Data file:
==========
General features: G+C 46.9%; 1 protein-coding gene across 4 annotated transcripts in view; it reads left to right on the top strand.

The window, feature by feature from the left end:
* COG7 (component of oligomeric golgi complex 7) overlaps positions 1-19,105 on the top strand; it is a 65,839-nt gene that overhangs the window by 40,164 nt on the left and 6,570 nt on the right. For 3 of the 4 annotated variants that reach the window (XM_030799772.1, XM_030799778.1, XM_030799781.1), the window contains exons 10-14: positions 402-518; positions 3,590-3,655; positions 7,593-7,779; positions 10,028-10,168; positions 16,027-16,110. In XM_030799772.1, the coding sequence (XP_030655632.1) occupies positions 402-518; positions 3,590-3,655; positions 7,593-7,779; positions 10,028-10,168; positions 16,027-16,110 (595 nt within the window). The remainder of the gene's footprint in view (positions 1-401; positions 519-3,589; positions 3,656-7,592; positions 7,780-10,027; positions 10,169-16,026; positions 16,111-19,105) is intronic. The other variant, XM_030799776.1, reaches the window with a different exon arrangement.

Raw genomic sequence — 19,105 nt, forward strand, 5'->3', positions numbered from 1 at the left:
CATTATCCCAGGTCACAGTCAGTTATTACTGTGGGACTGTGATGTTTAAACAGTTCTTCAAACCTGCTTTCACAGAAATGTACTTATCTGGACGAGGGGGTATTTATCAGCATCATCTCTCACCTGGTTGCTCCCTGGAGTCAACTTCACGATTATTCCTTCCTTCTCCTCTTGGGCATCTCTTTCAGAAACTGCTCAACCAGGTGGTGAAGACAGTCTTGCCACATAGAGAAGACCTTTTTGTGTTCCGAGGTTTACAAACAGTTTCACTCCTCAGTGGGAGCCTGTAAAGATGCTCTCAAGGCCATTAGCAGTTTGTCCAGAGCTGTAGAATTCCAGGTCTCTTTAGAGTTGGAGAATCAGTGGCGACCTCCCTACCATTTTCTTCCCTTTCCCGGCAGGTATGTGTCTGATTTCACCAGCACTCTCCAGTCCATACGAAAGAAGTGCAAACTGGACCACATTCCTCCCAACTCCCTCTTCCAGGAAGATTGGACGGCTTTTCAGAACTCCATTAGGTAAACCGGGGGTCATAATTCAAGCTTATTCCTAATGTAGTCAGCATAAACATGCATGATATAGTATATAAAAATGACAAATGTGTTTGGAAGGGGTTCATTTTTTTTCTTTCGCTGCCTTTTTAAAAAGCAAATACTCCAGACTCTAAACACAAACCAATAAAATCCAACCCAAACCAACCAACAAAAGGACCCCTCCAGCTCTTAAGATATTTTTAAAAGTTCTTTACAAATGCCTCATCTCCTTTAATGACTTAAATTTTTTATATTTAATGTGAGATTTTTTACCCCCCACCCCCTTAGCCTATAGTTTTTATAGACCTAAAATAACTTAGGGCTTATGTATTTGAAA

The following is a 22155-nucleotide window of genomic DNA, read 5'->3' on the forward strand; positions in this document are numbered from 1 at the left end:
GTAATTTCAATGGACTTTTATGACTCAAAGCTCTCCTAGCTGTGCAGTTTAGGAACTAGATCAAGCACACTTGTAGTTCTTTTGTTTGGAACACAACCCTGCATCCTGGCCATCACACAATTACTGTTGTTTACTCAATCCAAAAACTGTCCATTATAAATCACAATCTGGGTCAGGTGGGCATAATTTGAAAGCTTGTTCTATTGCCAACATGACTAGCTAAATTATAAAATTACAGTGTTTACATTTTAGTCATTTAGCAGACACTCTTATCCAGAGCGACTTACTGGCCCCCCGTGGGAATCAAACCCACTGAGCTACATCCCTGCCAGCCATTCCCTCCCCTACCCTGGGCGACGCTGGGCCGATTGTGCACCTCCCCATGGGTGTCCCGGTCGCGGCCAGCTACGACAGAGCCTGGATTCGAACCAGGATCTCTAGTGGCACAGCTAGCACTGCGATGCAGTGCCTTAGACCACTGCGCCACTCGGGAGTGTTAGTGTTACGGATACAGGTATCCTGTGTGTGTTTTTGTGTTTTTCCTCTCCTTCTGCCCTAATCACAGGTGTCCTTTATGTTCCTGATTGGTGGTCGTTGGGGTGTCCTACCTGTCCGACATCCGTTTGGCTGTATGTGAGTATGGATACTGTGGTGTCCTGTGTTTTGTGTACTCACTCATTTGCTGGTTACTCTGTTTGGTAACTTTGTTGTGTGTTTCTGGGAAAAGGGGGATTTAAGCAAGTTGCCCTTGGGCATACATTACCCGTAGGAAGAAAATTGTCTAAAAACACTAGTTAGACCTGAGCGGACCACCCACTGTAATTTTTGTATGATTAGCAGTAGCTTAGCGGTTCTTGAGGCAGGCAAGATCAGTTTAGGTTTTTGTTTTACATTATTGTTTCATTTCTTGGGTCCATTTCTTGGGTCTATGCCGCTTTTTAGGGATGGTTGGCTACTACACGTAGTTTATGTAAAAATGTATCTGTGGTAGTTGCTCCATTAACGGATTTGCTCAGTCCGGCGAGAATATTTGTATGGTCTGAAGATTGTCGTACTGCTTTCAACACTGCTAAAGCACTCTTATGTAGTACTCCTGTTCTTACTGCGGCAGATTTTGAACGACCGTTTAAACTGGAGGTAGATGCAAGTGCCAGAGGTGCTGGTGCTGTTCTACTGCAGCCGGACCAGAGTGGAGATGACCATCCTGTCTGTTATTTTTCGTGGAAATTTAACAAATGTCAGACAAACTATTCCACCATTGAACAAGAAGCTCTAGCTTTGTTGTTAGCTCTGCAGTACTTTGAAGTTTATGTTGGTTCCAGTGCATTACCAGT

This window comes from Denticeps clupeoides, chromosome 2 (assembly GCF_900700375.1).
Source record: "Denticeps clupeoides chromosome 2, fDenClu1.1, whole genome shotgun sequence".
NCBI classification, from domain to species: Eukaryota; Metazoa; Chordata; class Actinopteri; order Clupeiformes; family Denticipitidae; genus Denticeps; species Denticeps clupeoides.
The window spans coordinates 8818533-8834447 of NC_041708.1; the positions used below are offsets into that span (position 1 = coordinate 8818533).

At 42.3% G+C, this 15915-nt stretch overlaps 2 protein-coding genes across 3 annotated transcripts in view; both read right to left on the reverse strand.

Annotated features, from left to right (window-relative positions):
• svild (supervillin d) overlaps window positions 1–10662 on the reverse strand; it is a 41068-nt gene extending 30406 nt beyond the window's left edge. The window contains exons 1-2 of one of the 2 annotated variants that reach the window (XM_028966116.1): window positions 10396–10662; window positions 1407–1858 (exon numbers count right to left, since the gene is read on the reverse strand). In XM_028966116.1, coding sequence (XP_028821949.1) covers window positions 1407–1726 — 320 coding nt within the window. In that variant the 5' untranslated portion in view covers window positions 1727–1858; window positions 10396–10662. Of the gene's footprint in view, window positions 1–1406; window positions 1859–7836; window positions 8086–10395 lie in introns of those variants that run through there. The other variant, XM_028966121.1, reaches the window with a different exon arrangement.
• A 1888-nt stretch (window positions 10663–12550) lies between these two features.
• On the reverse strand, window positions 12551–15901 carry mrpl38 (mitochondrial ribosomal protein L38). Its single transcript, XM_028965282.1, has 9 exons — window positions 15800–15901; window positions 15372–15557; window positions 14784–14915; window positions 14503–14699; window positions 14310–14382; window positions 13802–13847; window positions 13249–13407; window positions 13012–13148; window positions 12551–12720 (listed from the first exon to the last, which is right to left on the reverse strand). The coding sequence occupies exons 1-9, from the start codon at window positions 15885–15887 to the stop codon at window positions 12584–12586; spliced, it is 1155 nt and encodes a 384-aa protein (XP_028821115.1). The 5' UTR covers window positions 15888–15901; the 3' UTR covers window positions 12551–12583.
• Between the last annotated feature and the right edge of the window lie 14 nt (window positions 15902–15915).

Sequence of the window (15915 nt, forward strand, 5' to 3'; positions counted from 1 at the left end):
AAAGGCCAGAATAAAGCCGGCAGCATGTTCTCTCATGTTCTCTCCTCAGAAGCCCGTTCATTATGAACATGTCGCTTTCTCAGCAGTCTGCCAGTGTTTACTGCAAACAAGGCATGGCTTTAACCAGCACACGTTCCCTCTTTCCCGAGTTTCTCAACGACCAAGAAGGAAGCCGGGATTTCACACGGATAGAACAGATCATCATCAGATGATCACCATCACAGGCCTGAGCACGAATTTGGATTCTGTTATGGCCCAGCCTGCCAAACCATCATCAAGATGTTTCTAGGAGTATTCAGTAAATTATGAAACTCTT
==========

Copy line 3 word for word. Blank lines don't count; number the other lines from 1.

* COG7 (component of oligomeric golgi complex 7) overlaps positions 1-19,105 on the top strand; it is a 65,839-nt gene that overhangs the window by 40,164 nt on the left and 6,570 nt on the right. For 3 of the 4 annotated variants that reach the window (XM_030799772.1, XM_030799778.1, XM_030799781.1), the window contains exons 10-14: positions 402-518; positions 3,590-3,655; positions 7,593-7,779; positions 10,028-10,168; positions 16,027-16,110. In XM_030799772.1, the coding sequence (XP_030655632.1) occupies positions 402-518; positions 3,590-3,655; positions 7,593-7,779; positions 10,028-10,168; positions 16,027-16,110 (595 nt within the window). The remainder of the gene's footprint in view (positions 1-401; positions 519-3,589; positions 3,656-7,592; positions 7,780-10,027; positions 10,169-16,026; positions 16,111-19,105) is intronic. The other variant, XM_030799776.1, reaches the window with a different exon arrangement.